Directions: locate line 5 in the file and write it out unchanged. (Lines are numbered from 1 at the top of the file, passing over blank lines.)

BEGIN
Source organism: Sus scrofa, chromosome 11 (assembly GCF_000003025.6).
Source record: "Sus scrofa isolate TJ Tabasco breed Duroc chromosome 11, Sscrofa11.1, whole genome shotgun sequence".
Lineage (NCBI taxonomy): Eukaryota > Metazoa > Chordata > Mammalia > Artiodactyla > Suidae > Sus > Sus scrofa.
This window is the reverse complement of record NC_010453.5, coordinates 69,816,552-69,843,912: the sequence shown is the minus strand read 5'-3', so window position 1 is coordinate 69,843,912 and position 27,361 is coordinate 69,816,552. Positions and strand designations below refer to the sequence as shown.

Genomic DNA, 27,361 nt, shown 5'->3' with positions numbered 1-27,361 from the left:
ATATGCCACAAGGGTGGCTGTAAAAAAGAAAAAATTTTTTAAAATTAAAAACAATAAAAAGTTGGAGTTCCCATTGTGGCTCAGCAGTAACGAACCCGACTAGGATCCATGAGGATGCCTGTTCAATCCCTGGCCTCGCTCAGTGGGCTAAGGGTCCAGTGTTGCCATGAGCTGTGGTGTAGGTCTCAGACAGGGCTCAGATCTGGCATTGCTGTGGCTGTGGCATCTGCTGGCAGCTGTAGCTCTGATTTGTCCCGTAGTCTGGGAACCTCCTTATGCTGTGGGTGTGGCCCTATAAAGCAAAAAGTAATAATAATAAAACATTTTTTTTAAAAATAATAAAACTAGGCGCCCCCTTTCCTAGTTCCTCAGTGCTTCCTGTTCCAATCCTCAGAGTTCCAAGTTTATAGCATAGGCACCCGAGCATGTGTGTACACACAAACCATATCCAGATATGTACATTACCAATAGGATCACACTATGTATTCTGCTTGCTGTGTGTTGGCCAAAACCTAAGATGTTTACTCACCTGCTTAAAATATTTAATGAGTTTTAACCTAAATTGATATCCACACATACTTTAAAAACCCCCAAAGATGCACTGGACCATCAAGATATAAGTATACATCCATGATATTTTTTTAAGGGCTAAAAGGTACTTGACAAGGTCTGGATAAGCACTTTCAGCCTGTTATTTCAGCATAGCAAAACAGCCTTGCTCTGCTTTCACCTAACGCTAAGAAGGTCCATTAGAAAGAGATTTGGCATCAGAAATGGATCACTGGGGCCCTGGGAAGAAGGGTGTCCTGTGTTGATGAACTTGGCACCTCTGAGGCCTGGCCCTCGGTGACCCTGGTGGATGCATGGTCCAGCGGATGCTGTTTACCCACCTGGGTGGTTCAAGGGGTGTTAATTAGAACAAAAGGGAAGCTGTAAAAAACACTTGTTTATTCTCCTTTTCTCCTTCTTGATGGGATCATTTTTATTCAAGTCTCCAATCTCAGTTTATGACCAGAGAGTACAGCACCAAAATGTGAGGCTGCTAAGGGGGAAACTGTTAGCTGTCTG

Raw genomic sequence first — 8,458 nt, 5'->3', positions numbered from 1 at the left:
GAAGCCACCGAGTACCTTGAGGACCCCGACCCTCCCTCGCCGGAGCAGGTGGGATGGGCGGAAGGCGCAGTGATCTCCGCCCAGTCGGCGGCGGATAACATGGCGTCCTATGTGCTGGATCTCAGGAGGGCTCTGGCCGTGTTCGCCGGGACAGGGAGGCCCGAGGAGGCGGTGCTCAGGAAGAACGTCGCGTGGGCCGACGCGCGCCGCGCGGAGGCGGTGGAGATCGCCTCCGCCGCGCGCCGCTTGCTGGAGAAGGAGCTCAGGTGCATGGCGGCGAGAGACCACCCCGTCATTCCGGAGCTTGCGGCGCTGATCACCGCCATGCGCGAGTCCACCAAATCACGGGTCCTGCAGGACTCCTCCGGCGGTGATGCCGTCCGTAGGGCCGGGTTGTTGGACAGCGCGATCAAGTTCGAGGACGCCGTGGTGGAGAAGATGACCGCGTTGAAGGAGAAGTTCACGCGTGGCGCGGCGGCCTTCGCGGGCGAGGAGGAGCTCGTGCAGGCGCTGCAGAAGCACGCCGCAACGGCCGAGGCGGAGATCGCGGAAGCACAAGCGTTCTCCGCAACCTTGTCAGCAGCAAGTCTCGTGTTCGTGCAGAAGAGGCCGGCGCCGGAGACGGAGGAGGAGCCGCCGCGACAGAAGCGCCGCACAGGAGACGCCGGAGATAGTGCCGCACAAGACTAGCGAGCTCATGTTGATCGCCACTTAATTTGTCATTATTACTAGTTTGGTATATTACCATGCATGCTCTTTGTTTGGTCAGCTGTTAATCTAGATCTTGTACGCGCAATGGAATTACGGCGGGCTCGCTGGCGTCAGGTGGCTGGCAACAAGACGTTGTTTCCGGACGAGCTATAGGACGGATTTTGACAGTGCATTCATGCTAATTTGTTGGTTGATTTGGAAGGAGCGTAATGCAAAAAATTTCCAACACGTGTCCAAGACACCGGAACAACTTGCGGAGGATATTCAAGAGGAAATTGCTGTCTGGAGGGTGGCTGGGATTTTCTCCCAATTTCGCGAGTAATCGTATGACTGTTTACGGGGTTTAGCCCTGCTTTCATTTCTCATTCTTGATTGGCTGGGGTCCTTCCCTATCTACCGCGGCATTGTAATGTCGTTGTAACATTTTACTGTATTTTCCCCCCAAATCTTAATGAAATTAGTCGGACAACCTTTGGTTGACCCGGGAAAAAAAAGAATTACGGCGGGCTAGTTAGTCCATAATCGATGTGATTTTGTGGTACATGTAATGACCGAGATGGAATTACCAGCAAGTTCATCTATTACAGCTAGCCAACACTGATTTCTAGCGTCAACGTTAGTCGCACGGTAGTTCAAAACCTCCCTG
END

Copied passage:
Genomic DNA, 27,361 nt, shown 5'->3' with positions numbered 1-27,361 from the left: